Cross-cultural psychology and psychiatry are interdisciplinary fields that examine the influence of culture on psychological and psychiatric phenomena.
Frequently, it is assumed that, in principle, people are basically the same everywhere.
This is mostly assumed by the so-called “Weird” people. Weird stands for Western, Educated, Industrialized, Rich, and Democratic.
Most leading research is done by Western scholars among Western people. For a very long time, economists, psychologists, and sociologists, especially from the Anglo-Saxon countries (USA, UK, Australia, N. Zealand), based their arguments and findings on ‘evidence-based approaches’ without considering the origin and gender of the people in their samples.
Evan Watters concluded in ‘We aren’t the World’: “Economists and psychologists worked with the convenient assumption that their job was to study the human mind stripped of culture. it was agreed that the human brain is genetically comparable around the globe, so human hardwiring for much behavior, perception, and cognition should then be universal.)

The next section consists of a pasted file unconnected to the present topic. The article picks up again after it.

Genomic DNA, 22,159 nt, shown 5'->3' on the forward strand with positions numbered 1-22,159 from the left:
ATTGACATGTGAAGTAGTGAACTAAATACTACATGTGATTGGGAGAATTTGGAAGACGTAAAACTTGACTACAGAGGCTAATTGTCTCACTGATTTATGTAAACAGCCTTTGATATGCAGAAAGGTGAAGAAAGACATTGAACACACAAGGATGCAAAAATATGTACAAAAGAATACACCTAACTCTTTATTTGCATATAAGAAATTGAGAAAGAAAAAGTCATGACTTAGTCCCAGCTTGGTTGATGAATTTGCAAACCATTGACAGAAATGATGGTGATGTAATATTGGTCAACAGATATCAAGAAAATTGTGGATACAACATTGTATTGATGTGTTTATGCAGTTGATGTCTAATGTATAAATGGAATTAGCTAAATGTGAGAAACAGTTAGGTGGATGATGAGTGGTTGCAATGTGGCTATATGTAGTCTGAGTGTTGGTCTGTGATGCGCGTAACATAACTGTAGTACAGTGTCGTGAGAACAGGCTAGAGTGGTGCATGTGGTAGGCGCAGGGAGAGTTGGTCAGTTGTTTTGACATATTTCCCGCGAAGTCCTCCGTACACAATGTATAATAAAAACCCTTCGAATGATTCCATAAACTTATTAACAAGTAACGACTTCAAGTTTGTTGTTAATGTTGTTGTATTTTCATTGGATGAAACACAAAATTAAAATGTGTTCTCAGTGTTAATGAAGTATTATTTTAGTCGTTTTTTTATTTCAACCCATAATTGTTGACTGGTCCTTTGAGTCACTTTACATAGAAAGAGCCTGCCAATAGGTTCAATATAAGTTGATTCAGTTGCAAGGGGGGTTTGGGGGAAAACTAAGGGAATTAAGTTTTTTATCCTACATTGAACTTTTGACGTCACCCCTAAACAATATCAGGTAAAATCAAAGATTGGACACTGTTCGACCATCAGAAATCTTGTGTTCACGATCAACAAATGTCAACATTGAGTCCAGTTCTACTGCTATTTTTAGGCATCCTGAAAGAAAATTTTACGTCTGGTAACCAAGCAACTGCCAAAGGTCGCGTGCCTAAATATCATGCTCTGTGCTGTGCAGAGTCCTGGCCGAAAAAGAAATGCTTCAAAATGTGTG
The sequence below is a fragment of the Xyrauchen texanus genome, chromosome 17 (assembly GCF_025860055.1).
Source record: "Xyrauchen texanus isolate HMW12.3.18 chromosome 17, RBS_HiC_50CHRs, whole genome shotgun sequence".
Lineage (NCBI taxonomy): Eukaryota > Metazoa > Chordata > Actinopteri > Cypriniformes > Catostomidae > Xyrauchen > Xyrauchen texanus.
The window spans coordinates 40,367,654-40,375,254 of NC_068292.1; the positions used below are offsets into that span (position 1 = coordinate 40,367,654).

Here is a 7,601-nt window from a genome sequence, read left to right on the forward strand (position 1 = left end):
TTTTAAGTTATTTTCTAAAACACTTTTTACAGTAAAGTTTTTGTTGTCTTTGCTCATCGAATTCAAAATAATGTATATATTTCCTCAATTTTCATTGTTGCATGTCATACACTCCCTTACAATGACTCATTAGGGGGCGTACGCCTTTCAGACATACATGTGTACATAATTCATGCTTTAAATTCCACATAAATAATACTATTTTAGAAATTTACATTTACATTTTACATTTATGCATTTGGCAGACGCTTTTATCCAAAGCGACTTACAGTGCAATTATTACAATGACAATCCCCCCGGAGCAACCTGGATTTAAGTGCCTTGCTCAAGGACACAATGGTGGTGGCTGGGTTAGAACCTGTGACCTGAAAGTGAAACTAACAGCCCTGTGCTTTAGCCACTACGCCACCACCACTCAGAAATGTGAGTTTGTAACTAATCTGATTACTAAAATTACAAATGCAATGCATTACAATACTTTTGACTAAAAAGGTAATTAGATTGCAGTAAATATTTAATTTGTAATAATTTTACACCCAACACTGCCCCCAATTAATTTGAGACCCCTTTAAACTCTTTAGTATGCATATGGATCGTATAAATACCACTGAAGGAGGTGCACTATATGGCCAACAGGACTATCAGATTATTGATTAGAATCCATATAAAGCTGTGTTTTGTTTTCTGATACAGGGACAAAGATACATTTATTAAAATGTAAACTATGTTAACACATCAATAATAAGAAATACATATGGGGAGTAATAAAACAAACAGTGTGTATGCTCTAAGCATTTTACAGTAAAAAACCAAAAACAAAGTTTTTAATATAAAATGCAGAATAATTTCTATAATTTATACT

In the last decade, the insight that these assumptions create a bias is gaining ground. Several examples of the problematic elements of these assumptions can be found. More and more research is done to discover differences in gender, ethnic origin, or culture.
A 2008 survey of the top six psychology journals dramatically shows how common that assumption was: more than 96 percent of the subjects tested in psychological studies from 2003 to 2007 were Westerners — with nearly 70 percent from the United States alone. Put another way: 96 percent of human subjects in these studies came from countries that represent only 12 percent of the world’s population.”
The papers in this special aim to explore cultural variations in psychological processes and diagnostic practices across cultures; by addressing these issues, researchers, practitioners, and policymakers can enhance their understanding and promote culturally sensitive approaches.
The focus of the papers ranges from cultural variations in cognition and perception to diagnostic practices across cultures.
Geert Hofstede defined culture as the subconscious “programming” of the human mind. As a consequence, it is important to look at cultural variations in parenting and child development.
Parenting practices vary across cultures, impacting expectations of what defines “good parenting”. One of the articles in this special analyzes this in “Mothering away from Motherland”
Other articles show, for example, significant cultural differences in individualistic cultures (e.g., Western societies) versus collectivistic cultures (e.g., East Asian societies) in terms of values, self-construal, and social behavior. Individualistic cultures prioritize personal goals and independence, while collectivistic cultures emphasize group harmony and interdependence.